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Air Stapler?

Discussion in 'Beginners' started by Nitrosteel, Jul 28, 2020.

  1. Nitrosteel

    Nitrosteel New Member

    This is my first post. I’m just getting into taxidermy and trying to get my shop supplies and tools together. I’ve been doing European mounts for a while and feel like I’ve got this down pretty well.

    I know I need an air stapler, but haven’t been able to find out exactly the kind of stapler I need. Can you give me some examples of the staplers you use for $150 or less (or do I need to spend more)? I’m talking about for use while doing shoulder mounts. Exactly what type of staples will I be using?

    Thank you for your help. There is a ton of great information here. I’m sure I’ll be asking more questions soon.
  2. 13 point

    13 point Well-Known Member

    Anything that shoots a 9/16 staple will work. I got a cheap one from harbor freight. I keep it oiled with WD40 . Have shot thousands of staples with no issues. Think it was like $89 .

  3. Nitrosteel

    Nitrosteel New Member

    How wide of a staple do I need? Do I basically need an upholstery stapler?

    thank you.
  4. 13 point

    13 point Well-Known Member

    T 50 is what mine shoots
    I’ll take a pic tomorrow and post what it is
  5. joeym

    joeym Old Murphey

    I think mine came from Harbor Freight. I use one that has a 3/16" (6mm) crown. For the backs of deer, I use a 5/8" length staple. If you will apply glue to the outer 2 inches of the backboard, you can fold the skin over and it will adhere without any staples at all. I use staples mainly to keep alignment on the brisket and armpits. I take apart a lot of old heads. Golly, those guys must have been mad at their wife when mounting a deer...some will have a staple every half inch all the way around!!!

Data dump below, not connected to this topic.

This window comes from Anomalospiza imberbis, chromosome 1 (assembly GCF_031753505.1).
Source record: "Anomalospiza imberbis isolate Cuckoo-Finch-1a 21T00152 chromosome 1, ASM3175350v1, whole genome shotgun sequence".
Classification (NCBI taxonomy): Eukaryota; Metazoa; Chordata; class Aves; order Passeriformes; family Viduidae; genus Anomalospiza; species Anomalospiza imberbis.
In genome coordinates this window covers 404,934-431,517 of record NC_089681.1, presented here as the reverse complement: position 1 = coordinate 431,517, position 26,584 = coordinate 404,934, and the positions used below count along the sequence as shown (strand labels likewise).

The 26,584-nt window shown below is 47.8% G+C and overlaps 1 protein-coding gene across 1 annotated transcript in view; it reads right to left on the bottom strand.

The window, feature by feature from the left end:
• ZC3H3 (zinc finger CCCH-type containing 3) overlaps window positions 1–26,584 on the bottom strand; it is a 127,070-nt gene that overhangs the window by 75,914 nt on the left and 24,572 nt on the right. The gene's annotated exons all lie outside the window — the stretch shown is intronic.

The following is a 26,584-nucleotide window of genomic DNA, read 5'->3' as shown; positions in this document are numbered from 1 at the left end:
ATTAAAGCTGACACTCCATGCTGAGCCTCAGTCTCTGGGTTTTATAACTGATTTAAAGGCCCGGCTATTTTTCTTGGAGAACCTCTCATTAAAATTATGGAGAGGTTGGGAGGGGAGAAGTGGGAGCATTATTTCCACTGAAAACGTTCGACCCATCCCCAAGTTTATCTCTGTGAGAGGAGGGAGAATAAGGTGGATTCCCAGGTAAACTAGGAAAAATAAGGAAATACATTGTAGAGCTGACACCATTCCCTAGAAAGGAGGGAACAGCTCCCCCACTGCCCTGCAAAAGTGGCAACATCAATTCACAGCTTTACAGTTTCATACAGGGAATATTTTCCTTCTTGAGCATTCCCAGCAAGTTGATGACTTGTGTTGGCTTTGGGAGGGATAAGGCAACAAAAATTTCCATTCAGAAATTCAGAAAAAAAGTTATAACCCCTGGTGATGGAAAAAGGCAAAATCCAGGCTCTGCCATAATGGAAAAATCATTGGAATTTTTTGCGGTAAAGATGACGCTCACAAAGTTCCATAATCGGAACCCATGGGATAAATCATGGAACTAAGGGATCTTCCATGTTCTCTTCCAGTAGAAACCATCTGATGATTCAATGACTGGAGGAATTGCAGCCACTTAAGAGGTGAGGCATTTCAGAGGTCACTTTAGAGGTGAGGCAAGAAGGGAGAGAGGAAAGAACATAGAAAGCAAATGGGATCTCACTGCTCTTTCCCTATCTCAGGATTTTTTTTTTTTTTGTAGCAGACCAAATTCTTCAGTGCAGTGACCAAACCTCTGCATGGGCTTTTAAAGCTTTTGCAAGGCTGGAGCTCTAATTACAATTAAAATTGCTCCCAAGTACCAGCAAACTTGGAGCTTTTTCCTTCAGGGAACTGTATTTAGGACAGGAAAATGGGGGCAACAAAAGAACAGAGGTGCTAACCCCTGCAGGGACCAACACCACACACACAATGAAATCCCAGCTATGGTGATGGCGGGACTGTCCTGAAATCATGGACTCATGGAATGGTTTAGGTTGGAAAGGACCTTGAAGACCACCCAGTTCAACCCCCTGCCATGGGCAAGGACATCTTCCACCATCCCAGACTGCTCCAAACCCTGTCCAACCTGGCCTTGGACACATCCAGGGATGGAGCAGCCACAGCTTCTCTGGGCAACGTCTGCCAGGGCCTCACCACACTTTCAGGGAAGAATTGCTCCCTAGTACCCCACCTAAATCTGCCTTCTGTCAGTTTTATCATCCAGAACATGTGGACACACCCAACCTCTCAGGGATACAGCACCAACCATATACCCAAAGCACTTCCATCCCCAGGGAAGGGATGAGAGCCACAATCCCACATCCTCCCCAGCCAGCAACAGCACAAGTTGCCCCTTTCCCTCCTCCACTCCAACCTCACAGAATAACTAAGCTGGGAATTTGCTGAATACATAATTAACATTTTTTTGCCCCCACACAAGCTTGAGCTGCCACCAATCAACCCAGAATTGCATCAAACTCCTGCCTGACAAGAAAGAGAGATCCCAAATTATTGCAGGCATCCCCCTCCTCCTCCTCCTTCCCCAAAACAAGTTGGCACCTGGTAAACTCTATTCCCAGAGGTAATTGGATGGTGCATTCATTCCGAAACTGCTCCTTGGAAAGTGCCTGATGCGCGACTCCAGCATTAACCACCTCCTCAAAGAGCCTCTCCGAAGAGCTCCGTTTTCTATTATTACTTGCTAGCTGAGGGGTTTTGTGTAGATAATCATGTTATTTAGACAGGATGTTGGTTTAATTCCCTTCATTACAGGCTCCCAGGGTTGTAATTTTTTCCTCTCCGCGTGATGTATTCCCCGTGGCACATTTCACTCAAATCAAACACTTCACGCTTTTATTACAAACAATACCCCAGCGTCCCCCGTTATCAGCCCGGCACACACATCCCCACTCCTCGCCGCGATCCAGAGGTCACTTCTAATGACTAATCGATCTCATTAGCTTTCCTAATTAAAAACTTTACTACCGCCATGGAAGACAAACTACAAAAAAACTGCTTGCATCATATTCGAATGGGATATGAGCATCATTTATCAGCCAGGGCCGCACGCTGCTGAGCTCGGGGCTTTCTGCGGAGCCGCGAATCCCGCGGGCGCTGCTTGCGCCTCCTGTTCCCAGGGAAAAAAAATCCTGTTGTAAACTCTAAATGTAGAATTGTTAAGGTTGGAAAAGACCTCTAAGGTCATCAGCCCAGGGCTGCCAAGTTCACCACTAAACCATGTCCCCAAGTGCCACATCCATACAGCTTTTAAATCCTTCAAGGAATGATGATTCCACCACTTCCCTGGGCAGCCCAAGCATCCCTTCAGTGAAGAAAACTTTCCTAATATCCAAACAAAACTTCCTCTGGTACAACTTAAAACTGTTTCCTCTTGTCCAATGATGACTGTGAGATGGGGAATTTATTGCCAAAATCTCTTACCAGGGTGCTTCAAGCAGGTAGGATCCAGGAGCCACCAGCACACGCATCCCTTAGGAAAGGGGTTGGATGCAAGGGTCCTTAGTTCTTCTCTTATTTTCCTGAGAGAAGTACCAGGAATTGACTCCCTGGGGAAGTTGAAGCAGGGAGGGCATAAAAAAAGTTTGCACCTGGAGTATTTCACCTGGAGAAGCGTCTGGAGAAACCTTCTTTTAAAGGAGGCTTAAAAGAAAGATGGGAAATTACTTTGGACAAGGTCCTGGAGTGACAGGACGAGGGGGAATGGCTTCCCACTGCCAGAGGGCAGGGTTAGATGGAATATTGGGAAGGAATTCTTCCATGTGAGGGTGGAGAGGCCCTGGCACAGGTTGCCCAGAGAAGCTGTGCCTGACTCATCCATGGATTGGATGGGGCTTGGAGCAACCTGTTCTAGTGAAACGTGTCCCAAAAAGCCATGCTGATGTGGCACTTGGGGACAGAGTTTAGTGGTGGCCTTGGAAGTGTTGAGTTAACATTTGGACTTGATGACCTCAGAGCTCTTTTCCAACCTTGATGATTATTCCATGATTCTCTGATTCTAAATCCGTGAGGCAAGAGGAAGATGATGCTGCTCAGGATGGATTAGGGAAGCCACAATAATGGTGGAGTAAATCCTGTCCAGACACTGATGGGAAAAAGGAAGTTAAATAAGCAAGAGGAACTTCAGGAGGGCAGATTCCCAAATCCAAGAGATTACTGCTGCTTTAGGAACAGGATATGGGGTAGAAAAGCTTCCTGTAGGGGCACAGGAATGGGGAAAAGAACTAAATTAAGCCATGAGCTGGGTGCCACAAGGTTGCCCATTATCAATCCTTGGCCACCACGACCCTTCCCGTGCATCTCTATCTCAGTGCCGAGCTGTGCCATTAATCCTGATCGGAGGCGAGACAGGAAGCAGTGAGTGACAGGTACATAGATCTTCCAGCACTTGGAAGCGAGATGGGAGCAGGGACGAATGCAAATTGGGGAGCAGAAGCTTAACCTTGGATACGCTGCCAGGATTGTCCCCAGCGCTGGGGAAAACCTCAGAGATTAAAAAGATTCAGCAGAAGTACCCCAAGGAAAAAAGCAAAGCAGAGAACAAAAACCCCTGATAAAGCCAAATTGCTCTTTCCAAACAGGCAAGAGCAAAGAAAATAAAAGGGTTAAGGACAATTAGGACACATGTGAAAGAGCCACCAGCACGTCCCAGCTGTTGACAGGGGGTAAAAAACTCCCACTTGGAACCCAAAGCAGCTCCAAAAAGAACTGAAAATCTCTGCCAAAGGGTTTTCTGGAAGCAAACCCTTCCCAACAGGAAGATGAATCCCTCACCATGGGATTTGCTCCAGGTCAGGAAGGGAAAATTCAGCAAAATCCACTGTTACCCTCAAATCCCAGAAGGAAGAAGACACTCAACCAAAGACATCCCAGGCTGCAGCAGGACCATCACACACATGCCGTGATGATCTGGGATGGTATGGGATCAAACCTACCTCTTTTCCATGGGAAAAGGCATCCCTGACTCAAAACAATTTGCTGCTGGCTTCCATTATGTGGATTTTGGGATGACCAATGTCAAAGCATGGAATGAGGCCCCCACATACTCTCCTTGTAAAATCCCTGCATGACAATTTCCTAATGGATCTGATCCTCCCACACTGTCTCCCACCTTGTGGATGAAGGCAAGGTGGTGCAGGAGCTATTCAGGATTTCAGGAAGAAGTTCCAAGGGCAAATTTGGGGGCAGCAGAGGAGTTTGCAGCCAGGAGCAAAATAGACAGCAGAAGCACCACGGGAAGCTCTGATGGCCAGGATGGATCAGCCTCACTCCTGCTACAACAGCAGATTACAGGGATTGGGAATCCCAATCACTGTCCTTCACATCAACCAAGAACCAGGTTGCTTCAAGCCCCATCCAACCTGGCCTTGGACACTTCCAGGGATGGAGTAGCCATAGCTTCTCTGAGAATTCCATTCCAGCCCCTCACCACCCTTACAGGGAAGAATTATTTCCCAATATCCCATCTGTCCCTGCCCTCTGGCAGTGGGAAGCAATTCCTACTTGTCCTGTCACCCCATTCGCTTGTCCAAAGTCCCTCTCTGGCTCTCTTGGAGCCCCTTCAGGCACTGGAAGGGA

Additionally, be sure to add a few drops of oil at least weekly to your stapler...a cheap one will last a long time when oiled regularly.
    tem and Tanglewood Taxidermy like this.
  6. Lance.G

    Lance.G Well-Known Member

    IV never used one. Use a good hide paste like pro 1. You can’t rip it off when the glue cures.
    tem, Tanglewood Taxidermy and joeym like this.
  7. Frank E. Kotula

    Frank E. Kotula master, judge, instructor

    How the heck are you glueing the back of your skins to the backboard or why are you doing this? Lol
    I have a ridgid and use 1/4” stables .
    Not every air gun uses oil so don’t just by a gun and then put oil in one that is oil less. Air guns have changed as ridgid is a bit more commercial as I use it on more things than just stabling hides to the back of forms.
    Pick one you like or can afford, as long as it does what your needs are you’ll be fine.
    tem likes this.
  8. 13 point

    13 point Well-Known Member

    As promised 889D2E1C-79B2-4643-B4E3-19E8AD93B732.jpeg 4E34B976-1647-42D9-AA40-C704C4D7D1E7.jpeg EA0617B3-7974-4589-B1D5-727393A1BC54.jpeg BC0D9D74-DE78-4AC8-8F0E-F4CDC9228C9B.jpeg
    tem and socalmountainman like this.
  9. Nitrosteel

    Nitrosteel New Member

    Thank y’all. This is helpful.
  10. Lance.G

    Lance.G Well-Known Member

    Why not? I taxie my skin where it needs to be, cut excess, apply some glue around the first 1” of the wood, lay the skin. I use pro 1 hide paste and it stays right there.
    Frank E. Kotula likes this.
  11. socalmountainman

    socalmountainman Northwestern School of Taxidermy - Class of '73

  12. 13 point

    13 point Well-Known Member

    Now that I think about it , $89 was probably with the hose retraction gizmo .
  13. George

    George The older I get, the better I was.

    Lance, I'm just not going to respond to your comments. I just hope you aren't teaching others.